|1978||Blue Collar||Production executive: T.A.T. Communications Company|
|1997||Toothless||Executive producer||Television film|
|1998||Brink!||Executive producer||Television film|
|1999||Ryan Caulfield: Year One||Executive producer|
|2006||A.K.A.||Executive producer||Television film|
|2007||The Kill Point||Executive producer|
|2010−11||Detroit 1-8-7||Executive producer|
|2011||Geek Charming||Executive producer||Television film|
|2013||King John||Executive producer||Television film|
|2014||Warriors||Executive producer||Television film|
|Sea of Fire||Executive producer||Television film|
|2015||Wicked City||Executive producer|
|2016||The Family||Executive producer|
|Sing It!||Executive producer|
|2018||The Mission||Executive producer||Television film|
|Steps||Executive producer||Television film|
|2019||The Fix||Executive producer|
|2020||Harlem's Kitchen||Executive producer||Television pilot|
|TBA||The Hypnotist's Love Story||Executive producer||Television pilot|
- As director
Awards and nominationsEdit
|2008||Black Reel Awards||Best Film||Traitor (shared with Don Cheadle, Jeffrey Silver and Todd Lieberman)||Nominated|
|2010||Academy Awards||Best Picture||The Fighter (shared with Todd Lieberman and Mark Wahlberg)||Nominated|
|Awards Circuit Community Awards||ACCA – Best Motion Picture||Nominated|
|2011||AFI Awards||Movie of the Year||The Fighter (shared with Todd Lieberman and Mark Wahlberg)||Won|
|PGA Awards||Best Theatrical Motion Picture||Nominated|
|2012||Christopher Awards||Feature Film||The Muppets (shared with James Bobin, Martin G. Baker, Bill Barretta, Todd Lieberman, John G. Scotti, Jason Segel, Nicholas Stoller)||Won|
|BAFTA Awards||BAFTA Children's Award for Best Feature Film||The Muppets (shared with Todd Lieberman and James Bobin)||Nominated|
|2014||BAFTA Kids' Vote – Feature Film||Muppets Most Wanted (shared with James Bobin, Todd Lieberman and Nicholas Stoller)||Nominated|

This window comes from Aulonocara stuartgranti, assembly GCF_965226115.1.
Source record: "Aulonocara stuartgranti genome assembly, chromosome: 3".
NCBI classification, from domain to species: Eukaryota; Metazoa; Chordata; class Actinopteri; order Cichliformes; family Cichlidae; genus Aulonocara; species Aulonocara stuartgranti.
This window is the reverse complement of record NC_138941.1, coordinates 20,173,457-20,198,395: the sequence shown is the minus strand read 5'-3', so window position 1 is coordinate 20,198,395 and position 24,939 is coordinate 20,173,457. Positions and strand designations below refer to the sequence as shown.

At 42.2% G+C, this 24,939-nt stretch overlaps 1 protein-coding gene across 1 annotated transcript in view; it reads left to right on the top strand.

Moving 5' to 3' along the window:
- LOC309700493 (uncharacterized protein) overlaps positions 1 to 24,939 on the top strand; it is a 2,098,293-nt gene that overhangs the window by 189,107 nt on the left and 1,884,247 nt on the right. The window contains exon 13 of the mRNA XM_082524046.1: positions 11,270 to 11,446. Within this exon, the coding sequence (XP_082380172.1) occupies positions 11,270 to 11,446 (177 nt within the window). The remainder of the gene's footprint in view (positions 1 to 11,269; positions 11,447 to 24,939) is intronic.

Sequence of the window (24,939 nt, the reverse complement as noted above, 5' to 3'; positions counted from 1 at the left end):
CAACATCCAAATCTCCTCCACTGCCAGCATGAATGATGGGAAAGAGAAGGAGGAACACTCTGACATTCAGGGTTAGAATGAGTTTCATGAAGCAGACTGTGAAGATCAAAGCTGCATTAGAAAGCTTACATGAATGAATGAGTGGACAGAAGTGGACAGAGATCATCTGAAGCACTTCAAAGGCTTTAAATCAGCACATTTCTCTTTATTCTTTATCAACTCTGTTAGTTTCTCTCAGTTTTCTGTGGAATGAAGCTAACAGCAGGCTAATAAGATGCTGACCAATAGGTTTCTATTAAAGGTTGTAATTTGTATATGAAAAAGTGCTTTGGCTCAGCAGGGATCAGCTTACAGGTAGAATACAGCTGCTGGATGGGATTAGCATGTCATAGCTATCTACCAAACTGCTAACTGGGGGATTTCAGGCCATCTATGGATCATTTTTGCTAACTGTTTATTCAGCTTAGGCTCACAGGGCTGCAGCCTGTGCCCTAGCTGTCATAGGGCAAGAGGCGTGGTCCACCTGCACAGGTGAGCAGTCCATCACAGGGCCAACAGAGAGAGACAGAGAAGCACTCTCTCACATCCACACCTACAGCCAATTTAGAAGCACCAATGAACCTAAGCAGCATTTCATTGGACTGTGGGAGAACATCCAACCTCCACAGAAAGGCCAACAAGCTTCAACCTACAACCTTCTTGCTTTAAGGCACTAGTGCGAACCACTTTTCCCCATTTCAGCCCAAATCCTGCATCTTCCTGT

- "Personal Details for David Elliot Hoberman, "United States Public Records, 1970-2009"". FamilySearch.
- Hochman, Steve (August 2, 1998). "David Hoberman / Producer". Los Angeles Times.
- "Monk – Production Bios – David Hoberman". USA Network. Archived from the original on May 6, 2011. Retrieved September 25, 2011.
- "Interview with Producer of "The Fighter" – David Hoberman". Suffolk University. Archived from the original on May 21, 2011. Retrieved March 1, 2011.
- Weber, Bruce (May 9, 2014). "Ben Hoberman, 91, Pioneer of All-Talk Radio, Is Dead". The New York Times.
- Dagan, Carmel (May 6, 2014). "Ben Hoberman, Talk Radio Pioneer, Father of Biz Figures Thomas & David Hoberman, Dies at 91". Variety.
- Futterman, Ellen (February 23, 2011). "Oscar night for the Jews". St. Louis Jewish Light. Retrieved October 31, 2014.
- "Biography – David Hoberman". University of California, Los Angeles. Archived from the original on August 22, 2011. Retrieved September 25, 2011.
- Erdmann & Block, p.2
- Gillies, Judith (June 20, 2003). "TV Preview:'Monk' returns for more disorder-ly police work". Pittsburgh Post-Gazette. Retrieved December 25, 2008.
- Neumaier, Joe (January 24, 2008). "Monk Comes Clean". The Age. Retrieved January 20, 2009.
- "Board of Trustees Adds New Members". Suffolk University. October 4, 2011. Archived from the original on March 18, 2016. Retrieved May 29, 2015.